Getting the Word Out
The Pre-Teen group hung 100 door hangers in each neighborhood 10 days before Backyard VBS started. “As we canvased neighborhoods,” she adds, “the 5th & 6th graders had a chance to visit with people and tell them about BYVBS and about Tomball UMC. It was a great opportunity for the children to evangelize in a supervised setting.”
The door hangers had the information about BYVBS, the host info, and two registration cards. Parents were able to fill out the cards and drop them off when they walked their children to the site.
A Look at Logistics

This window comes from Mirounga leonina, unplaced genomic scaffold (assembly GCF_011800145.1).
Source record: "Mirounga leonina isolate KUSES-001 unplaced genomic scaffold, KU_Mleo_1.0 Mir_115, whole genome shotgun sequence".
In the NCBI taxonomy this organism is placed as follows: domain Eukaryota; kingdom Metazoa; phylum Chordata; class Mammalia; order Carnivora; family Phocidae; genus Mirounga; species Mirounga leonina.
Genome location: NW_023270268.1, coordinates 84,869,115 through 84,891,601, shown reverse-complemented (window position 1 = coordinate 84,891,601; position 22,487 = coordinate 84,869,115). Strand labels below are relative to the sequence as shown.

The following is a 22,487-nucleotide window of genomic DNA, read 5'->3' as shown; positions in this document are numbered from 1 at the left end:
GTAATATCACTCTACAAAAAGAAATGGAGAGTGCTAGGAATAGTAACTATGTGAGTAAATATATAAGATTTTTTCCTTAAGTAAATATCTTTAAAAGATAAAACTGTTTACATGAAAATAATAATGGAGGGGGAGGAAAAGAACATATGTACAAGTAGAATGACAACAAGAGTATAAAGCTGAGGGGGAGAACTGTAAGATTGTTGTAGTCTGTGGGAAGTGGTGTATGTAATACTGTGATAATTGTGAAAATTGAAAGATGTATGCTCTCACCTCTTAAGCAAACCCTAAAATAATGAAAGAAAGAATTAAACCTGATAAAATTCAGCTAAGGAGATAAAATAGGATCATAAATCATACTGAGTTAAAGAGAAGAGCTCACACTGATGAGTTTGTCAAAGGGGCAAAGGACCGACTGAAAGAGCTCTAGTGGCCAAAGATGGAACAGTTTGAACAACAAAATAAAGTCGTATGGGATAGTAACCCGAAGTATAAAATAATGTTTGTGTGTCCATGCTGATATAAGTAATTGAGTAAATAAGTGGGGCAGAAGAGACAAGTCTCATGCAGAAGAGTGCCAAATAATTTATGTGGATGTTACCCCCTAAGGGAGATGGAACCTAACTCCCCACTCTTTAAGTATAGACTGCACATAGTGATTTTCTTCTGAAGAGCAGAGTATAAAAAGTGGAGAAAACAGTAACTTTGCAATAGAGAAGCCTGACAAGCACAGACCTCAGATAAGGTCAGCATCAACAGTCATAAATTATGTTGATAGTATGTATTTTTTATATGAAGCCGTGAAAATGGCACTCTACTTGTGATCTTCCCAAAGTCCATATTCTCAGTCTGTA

Four of the sites ran from 9–11am, and one site ran from 1– 3pm. Four sites were in homes and one site was in a local park and all sites were within a 15-minute drive to the church. Upon arrival, children proceeded to the craft area for an opening activity, followed by a greeting and prayer before beginning the day. “Since we knew that we may be reaching unchurched children, storytellers were instructed to tell the children daily that the stories they were hearing are from the Bible and that they were God’s truth. Each storyteller also instructed children in finding pre-marked Bible passages. These passages helped children to connect the Bible story to the story that the leader was telling. This was an important point because 72% of our attendees were not from our church and 40% of those did not typically go to church,” she says.